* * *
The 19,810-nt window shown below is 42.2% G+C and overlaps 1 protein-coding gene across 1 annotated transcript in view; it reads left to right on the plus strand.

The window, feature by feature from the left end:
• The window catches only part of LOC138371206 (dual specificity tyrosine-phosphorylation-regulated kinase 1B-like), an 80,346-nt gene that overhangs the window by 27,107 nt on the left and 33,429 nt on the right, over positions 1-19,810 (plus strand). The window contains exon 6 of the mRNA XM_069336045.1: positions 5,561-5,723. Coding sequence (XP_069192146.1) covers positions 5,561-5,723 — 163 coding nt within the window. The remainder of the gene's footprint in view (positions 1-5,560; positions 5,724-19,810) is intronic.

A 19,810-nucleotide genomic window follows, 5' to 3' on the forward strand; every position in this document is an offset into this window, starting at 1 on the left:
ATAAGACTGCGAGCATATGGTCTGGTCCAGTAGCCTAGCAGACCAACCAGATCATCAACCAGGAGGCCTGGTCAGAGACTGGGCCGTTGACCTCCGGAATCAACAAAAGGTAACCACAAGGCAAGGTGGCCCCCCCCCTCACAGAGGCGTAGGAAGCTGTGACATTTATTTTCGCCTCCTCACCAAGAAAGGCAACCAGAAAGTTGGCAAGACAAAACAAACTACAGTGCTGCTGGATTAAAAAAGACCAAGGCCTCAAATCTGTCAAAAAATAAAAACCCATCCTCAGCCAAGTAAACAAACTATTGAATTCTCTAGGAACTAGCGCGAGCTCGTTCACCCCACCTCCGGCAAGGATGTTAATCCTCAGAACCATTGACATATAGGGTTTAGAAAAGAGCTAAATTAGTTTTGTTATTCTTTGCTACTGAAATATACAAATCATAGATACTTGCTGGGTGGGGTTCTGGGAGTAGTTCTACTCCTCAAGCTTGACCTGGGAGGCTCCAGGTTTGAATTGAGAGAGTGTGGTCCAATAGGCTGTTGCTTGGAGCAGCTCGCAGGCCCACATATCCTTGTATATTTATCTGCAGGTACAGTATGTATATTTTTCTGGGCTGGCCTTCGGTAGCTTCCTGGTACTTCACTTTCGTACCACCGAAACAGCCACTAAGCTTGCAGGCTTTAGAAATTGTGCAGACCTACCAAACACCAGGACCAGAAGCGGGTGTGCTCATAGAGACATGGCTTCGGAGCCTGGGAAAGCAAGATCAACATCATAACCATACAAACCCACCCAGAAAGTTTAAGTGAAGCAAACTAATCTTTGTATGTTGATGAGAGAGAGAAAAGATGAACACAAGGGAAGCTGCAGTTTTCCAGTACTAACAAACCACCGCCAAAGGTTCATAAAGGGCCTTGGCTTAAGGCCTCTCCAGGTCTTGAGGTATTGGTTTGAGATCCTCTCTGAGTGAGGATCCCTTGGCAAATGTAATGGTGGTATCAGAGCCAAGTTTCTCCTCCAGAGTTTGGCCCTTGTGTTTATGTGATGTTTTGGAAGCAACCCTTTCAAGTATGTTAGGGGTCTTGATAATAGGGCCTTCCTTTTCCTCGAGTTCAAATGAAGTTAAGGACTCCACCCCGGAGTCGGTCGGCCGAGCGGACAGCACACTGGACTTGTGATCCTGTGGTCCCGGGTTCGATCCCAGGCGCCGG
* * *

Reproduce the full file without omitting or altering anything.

The 19,810-nt window shown below is 42.2% G+C and overlaps 1 protein-coding gene across 1 annotated transcript in view; it reads left to right on the plus strand.

The window, feature by feature from the left end:
• The window catches only part of LOC138371206 (dual specificity tyrosine-phosphorylation-regulated kinase 1B-like), an 80,346-nt gene that overhangs the window by 27,107 nt on the left and 33,429 nt on the right, over positions 1-19,810 (plus strand). The window contains exon 6 of the mRNA XM_069336045.1: positions 5,561-5,723. Coding sequence (XP_069192146.1) covers positions 5,561-5,723 — 163 coding nt within the window. The remainder of the gene's footprint in view (positions 1-5,560; positions 5,724-19,810) is intronic.

A 19,810-nucleotide genomic window follows, 5' to 3' on the forward strand; every position in this document is an offset into this window, starting at 1 on the left:
ATAAGACTGCGAGCATATGGTCTGGTCCAGTAGCCTAGCAGACCAACCAGATCATCAACCAGGAGGCCTGGTCAGAGACTGGGCCGTTGACCTCCGGAATCAACAAAAGGTAACCACAAGGCAAGGTGGCCCCCCCCCTCACAGAGGCGTAGGAAGCTGTGACATTTATTTTCGCCTCCTCACCAAGAAAGGCAACCAGAAAGTTGGCAAGACAAAACAAACTACAGTGCTGCTGGATTAAAAAAGACCAAGGCCTCAAATCTGTCAAAAAATAAAAACCCATCCTCAGCCAAGTAAACAAACTATTGAATTCTCTAGGAACTAGCGCGAGCTCGTTCACCCCACCTCCGGCAAGGATGTTAATCCTCAGAACCATTGACATATAGGGTTTAGAAAAGAGCTAAATTAGTTTTGTTATTCTTTGCTACTGAAATATACAAATCATAGATACTTGCTGGGTGGGGTTCTGGGAGTAGTTCTACTCCTCAAGCTTGACCTGGGAGGCTCCAGGTTTGAATTGAGAGAGTGTGGTCCAATAGGCTGTTGCTTGGAGCAGCTCGCAGGCCCACATATCCTTGTATATTTATCTGCAGGTACAGTATGTATATTTTTCTGGGCTGGCCTTCGGTAGCTTCCTGGTACTTCACTTTCGTACCACCGAAACAGCCACTAAGCTTGCAGGCTTTAGAAATTGTGCAGACCTACCAAACACCAGGACCAGAAGCGGGTGTGCTCATAGAGACATGGCTTCGGAGCCTGGGAAAGCAAGATCAACATCATAACCATACAAACCCACCCAGAAAGTTTAAGTGAAGCAAACTAATCTTTGTATGTTGATGAGAGAGAGAAAAGATGAACACAAGGGAAGCTGCAGTTTTCCAGTACTAACAAACCACCGCCAAAGGTTCATAAAGGGCCTTGGCTTAAGGCCTCTCCAGGTCTTGAGGTATTGGTTTGAGATCCTCTCTGAGTGAGGATCCCTTGGCAAATGTAATGGTGGTATCAGAGCCAAGTTTCTCCTCCAGAGTTTGGCCCTTGTGTTTATGTGATGTTTTGGAAGCAACCCTTTCAAGTATGTTAGGGGTCTTGATAATAGGGCCTTCCTTTTCCTCGAGTTCAAATGAAGTTAAGGACTCCACCCCGGAGTCGGTCGGCCGAGCGGACAGCACACTGGACTTGTGATCCTGTGGTCCCGGGTTCGATCCCAGGCGCCGG